SCOTTSDALE, Ariz. -- Coming off a season in which he had a 2.92 ERA, 19 saves and a World Series appearance, you'd think the free-agent market would have been kinder to Tyler Clippard. But as the offseason progressed, more and more relievers came off the board, leaving Clippard without a
SCOTTSDALE, Ariz. -- Coming off a season in which he had a 2.92 ERA, 19 saves and a World Series appearance, you'd think the free-agent market would have been kinder to Tyler Clippard. But as the offseason progressed, more and more relievers came off the board, leaving Clippard without a dance partner as the lights were starting to come on at the bar.
Then on Feb. 8, about a week before pitchers and catchers reported to camp, the bespectacled righty inked a two-year, $12.25 million deal with the D-backs.
"We eventually got there," Clippard said. "There were definitely some periods of time where it was frustrating, stressful and not really knowing what was going to happen."
Resolving his free agency took longer than Clippard had hoped, but in the end, the frustration was worth it.
"Maybe some of it was in my own head -- the process, the market, whatever," Clippard said. "Every year, free agency takes on a life of its own, and the market's different. You just have to roll with that."
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Clippard has been on the move multiple times in his career, getting traded three times since making his Major League debut with the Yankees in 2007. So when he hit free agency after last season, he was pleased to finally get to pick his team.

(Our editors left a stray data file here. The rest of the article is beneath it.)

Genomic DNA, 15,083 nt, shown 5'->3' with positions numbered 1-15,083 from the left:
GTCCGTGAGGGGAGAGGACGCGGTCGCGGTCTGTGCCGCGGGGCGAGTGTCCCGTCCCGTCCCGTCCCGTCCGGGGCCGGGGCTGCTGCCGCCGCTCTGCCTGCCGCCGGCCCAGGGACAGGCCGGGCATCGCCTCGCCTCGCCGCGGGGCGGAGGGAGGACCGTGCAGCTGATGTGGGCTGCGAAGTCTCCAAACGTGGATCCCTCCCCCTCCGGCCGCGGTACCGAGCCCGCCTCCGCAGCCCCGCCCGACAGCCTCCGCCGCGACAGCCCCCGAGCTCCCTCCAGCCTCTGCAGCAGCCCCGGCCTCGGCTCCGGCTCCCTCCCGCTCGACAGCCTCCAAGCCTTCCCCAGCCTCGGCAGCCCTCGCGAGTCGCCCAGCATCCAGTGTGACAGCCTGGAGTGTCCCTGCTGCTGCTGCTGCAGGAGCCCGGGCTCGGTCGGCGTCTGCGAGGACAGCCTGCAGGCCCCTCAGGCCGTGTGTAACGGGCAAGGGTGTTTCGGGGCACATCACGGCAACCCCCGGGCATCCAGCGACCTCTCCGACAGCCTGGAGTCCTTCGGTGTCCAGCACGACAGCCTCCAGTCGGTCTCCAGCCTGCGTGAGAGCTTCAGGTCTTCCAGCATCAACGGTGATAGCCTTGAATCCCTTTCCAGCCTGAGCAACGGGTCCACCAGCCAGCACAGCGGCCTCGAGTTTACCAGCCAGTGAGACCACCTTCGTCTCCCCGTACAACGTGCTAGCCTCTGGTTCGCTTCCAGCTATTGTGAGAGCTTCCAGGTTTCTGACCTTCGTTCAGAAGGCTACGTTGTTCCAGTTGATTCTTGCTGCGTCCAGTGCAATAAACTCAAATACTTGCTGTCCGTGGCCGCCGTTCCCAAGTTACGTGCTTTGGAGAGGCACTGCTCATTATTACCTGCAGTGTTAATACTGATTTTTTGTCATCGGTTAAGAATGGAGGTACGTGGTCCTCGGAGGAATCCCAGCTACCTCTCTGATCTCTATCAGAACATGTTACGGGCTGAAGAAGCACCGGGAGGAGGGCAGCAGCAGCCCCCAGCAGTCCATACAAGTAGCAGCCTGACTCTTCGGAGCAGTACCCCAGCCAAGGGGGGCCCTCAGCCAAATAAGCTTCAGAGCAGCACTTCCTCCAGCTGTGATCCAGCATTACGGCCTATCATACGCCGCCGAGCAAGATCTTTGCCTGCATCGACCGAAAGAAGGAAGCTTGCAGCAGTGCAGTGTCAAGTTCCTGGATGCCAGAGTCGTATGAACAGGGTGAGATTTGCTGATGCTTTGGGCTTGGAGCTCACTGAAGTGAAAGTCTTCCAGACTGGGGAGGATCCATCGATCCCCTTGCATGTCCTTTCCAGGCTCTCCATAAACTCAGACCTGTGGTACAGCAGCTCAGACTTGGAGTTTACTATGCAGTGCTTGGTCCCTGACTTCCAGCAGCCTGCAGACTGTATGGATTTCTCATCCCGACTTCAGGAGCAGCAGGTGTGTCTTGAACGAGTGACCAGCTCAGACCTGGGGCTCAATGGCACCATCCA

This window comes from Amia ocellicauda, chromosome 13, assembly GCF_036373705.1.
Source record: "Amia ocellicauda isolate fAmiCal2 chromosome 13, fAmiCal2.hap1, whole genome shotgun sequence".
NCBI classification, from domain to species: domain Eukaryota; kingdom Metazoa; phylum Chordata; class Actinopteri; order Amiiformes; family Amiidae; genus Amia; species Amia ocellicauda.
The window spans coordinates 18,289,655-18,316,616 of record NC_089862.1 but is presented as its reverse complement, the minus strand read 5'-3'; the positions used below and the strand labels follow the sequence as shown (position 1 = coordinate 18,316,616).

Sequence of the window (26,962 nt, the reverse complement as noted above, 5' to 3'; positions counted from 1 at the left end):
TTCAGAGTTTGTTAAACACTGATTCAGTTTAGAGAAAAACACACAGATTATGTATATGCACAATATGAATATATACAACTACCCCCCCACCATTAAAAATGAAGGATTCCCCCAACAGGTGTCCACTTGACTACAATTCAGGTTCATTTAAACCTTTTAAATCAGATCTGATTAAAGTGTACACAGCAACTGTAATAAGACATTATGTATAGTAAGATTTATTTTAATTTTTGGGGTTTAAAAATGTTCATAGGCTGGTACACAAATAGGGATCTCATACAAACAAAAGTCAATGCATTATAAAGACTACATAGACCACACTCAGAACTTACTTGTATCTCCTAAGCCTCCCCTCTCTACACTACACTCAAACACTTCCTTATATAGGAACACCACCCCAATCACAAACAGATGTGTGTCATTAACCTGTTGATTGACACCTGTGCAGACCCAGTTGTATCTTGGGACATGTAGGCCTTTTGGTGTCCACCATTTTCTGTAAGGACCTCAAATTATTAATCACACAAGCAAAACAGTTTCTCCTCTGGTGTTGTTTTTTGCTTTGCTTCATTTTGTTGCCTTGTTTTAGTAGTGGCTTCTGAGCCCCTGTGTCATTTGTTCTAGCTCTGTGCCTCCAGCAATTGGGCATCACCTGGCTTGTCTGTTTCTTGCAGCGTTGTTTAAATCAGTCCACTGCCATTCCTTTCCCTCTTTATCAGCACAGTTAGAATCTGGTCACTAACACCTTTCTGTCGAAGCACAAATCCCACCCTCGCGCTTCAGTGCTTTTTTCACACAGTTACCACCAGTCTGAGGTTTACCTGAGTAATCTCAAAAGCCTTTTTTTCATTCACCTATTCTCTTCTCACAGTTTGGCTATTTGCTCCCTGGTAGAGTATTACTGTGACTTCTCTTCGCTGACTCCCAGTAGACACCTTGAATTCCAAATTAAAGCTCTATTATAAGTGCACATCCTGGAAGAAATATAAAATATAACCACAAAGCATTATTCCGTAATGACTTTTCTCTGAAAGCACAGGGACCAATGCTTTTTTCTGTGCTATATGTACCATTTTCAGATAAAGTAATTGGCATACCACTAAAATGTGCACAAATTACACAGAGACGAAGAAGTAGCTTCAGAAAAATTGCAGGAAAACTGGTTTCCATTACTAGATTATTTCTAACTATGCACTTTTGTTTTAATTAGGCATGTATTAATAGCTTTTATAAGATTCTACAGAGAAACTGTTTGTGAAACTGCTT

The 31-year-old formulated a list of teams with which he'd like to sign. The D-backs were at the top of it.
"They were probably No. 1," Clippard said. "Looking at the landscape of teams as far as their needs, whether or not those teams would be competitive, which is very important to me, I felt like Arizona was such a good fit."
Clippard said he liked the D-backs for a number of reasons, including the youth in the bullpen. He named Brad Ziegler and Daniel Hudson as veterans on the squad, but a lot of innings last year came from pitchers like Randall Delgado and Andrew Chafin, who were both 25 years old and combined for 147 innings.
"You look at that and think, 'I can definitely add something to that team,'" Clippard said. "They were definitely a team early on I wanted to follow through with."
Clippard started last season with the Athletics and was traded midseason to the eventual National League champion Mets. It was his first time pitching in the World Series. Having a player with that experience is something D-backs pitchers say is a plus.
"It's always important," Delgado said. "I hope we are looking forward to getting to the postseason, and it's going to be a good benefit for that."
Delgado began his career as a starter in the Braves' organization, but he transitioned to the bullpen. Same for Hudson, who worked his way back from two Tommy John surgeries to establish himself as a back-end option for Arizona.
Like Delgado, Hudson feels the D-backs can draw from Clippard's experience.
"He's pitched in big situations like that, and that's obviously somewhere we all want to be," Hudson said. "If we get to that point, he's got that experience, and I'm sure he'd be more than willing to talk about that experience. And we can pick his brain a little bit about pitching in the World Series and getting those big outs late in the game."
Justin Emerson is a graduate student pursuing a masters degree in journalism at Arizona State University. This story is part of a Cactus League partnership between MLB.com and ASU's Walter Cronkite School of Journalism and Mass Communication.